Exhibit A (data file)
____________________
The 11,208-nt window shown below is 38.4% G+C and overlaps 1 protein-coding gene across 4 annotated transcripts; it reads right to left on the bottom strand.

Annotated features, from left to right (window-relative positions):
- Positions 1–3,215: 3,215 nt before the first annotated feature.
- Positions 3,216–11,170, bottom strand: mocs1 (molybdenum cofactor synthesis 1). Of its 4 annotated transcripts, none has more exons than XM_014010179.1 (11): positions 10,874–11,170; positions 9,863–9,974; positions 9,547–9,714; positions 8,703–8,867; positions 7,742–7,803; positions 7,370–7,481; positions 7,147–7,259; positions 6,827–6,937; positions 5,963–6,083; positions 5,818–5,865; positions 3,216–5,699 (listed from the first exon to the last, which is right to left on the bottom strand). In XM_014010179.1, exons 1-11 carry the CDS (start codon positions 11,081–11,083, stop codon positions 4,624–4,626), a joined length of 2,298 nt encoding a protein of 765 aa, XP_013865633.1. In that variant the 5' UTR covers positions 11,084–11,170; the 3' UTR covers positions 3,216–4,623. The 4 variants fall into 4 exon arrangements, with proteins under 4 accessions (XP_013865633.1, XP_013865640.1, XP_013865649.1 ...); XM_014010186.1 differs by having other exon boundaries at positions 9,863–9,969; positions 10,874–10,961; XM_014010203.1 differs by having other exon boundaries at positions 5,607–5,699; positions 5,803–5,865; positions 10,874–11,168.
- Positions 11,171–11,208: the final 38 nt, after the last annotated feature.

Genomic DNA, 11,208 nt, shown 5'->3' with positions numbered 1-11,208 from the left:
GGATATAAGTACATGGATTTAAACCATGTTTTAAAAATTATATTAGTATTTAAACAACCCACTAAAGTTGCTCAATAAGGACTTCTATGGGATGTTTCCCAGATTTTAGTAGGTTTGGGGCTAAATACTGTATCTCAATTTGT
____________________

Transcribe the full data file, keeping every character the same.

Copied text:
The 11,208-nt window shown below is 38.4% G+C and overlaps 1 protein-coding gene across 4 annotated transcripts; it reads right to left on the bottom strand.

Annotated features, from left to right (window-relative positions):
- Positions 1–3,215: 3,215 nt before the first annotated feature.
- Positions 3,216–11,170, bottom strand: mocs1 (molybdenum cofactor synthesis 1). Of its 4 annotated transcripts, none has more exons than XM_014010179.1 (11): positions 10,874–11,170; positions 9,863–9,974; positions 9,547–9,714; positions 8,703–8,867; positions 7,742–7,803; positions 7,370–7,481; positions 7,147–7,259; positions 6,827–6,937; positions 5,963–6,083; positions 5,818–5,865; positions 3,216–5,699 (listed from the first exon to the last, which is right to left on the bottom strand). In XM_014010179.1, exons 1-11 carry the CDS (start codon positions 11,081–11,083, stop codon positions 4,624–4,626), a joined length of 2,298 nt encoding a protein of 765 aa, XP_013865633.1. In that variant the 5' UTR covers positions 11,084–11,170; the 3' UTR covers positions 3,216–4,623. The 4 variants fall into 4 exon arrangements, with proteins under 4 accessions (XP_013865633.1, XP_013865640.1, XP_013865649.1 ...); XM_014010186.1 differs by having other exon boundaries at positions 9,863–9,969; positions 10,874–10,961; XM_014010203.1 differs by having other exon boundaries at positions 5,607–5,699; positions 5,803–5,865; positions 10,874–11,168.
- Positions 11,171–11,208: the final 38 nt, after the last annotated feature.

Genomic DNA, 11,208 nt, shown 5'->3' with positions numbered 1-11,208 from the left:
GGATATAAGTACATGGATTTAAACCATGTTTTAAAAATTATATTAGTATTTAAACAACCCACTAAAGTTGCTCAATAAGGACTTCTATGGGATGTTTCCCAGATTTTAGTAGGTTTGGGGCTAAATACTGTATCTCAATTTGT